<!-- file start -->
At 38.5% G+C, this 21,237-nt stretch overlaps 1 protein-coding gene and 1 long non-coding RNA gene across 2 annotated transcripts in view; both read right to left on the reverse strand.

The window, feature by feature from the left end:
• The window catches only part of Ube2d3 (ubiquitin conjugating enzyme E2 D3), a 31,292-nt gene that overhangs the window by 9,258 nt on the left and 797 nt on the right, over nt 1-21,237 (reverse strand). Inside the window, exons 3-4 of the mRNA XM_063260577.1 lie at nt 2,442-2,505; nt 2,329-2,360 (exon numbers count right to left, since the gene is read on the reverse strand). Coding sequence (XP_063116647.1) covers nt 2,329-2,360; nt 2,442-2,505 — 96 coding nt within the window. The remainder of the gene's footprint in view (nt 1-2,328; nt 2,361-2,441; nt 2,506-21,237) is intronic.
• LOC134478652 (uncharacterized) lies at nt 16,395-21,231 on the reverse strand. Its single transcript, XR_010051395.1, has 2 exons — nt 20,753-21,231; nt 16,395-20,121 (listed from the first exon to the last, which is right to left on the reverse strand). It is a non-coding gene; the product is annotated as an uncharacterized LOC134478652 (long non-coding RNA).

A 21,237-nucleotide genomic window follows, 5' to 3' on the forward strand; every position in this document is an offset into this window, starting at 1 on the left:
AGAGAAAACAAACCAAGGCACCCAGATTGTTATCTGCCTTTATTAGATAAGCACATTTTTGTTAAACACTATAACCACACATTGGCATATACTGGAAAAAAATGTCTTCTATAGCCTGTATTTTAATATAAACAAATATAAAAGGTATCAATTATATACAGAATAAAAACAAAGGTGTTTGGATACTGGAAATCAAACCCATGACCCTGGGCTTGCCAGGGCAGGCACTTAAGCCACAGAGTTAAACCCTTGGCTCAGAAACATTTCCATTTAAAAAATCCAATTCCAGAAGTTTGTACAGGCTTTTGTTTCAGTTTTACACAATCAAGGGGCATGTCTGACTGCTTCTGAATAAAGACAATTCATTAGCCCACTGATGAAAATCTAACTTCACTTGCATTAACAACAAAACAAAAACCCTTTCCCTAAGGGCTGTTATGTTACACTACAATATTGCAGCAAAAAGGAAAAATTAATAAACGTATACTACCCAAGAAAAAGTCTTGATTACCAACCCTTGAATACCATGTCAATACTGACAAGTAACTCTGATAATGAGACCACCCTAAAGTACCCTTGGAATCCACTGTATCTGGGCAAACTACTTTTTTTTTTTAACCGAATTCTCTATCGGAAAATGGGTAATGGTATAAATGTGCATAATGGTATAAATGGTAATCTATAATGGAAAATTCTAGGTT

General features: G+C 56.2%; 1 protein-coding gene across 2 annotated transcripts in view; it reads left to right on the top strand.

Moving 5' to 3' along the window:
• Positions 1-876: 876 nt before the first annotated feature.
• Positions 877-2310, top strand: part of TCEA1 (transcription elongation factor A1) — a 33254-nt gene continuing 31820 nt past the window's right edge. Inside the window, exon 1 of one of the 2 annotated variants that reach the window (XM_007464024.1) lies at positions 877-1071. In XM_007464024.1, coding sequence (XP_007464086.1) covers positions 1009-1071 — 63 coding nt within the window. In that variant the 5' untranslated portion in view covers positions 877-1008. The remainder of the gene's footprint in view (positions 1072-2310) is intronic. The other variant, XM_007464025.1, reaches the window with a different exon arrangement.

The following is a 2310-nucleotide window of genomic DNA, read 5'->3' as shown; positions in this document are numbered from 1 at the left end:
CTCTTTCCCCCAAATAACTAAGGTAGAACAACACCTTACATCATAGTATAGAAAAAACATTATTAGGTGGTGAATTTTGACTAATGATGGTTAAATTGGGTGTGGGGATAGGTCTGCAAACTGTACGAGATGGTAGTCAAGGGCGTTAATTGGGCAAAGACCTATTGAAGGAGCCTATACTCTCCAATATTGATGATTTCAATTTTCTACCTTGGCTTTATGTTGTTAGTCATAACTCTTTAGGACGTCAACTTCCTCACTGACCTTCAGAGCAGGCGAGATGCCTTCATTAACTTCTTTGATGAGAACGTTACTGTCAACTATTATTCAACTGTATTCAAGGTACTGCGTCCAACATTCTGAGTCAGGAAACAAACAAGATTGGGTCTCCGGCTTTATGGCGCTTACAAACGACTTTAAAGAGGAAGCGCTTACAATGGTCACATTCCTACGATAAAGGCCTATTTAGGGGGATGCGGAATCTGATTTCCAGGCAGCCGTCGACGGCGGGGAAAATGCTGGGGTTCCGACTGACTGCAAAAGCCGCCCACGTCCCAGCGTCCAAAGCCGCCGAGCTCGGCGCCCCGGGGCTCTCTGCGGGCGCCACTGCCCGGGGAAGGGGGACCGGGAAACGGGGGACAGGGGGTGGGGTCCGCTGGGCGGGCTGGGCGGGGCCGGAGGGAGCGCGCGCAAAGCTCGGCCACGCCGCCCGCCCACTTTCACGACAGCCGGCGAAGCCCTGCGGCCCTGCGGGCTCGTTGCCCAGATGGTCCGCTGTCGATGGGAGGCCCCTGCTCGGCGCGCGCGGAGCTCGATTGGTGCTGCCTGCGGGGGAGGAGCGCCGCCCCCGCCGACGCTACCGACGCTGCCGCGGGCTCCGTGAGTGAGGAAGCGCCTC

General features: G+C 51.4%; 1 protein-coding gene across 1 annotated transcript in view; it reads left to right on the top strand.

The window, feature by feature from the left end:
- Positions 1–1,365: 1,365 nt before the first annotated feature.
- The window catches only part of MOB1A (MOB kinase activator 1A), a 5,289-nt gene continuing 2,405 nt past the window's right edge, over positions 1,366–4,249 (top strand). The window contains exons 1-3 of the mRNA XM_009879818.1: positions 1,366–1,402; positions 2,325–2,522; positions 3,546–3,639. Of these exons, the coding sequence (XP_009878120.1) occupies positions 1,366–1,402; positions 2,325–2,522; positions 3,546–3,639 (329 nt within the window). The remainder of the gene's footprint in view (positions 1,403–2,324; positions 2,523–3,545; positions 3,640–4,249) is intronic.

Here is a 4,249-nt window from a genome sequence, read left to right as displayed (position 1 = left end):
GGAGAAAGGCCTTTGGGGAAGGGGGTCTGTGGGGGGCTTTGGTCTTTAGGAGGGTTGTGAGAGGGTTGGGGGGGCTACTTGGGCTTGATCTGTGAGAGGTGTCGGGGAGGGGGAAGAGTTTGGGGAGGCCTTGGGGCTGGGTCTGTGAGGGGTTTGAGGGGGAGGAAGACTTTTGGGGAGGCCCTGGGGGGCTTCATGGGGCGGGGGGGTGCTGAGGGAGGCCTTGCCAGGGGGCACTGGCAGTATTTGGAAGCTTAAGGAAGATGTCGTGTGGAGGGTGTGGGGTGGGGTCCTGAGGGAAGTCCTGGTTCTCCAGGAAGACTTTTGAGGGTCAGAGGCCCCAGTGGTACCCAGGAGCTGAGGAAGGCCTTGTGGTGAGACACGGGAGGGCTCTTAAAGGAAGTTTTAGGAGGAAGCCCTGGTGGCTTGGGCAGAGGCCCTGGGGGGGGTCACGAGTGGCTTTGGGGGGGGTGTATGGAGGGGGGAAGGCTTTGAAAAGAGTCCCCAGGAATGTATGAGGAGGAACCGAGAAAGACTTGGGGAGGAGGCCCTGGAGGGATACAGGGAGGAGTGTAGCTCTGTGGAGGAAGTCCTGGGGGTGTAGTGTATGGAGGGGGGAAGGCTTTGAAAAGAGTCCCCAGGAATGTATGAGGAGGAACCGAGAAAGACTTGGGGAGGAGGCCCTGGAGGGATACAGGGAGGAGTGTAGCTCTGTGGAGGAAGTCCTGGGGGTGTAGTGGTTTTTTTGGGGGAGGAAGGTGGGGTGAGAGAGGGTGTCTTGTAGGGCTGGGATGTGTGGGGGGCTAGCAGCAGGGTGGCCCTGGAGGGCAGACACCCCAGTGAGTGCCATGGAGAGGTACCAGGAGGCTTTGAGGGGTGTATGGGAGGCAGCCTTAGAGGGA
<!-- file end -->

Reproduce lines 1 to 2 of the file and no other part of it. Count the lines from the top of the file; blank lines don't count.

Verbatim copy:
At 38.5% G+C, this 21,237-nt stretch overlaps 1 protein-coding gene and 1 long non-coding RNA gene across 2 annotated transcripts in view; both read right to left on the reverse strand.

The window, feature by feature from the left end: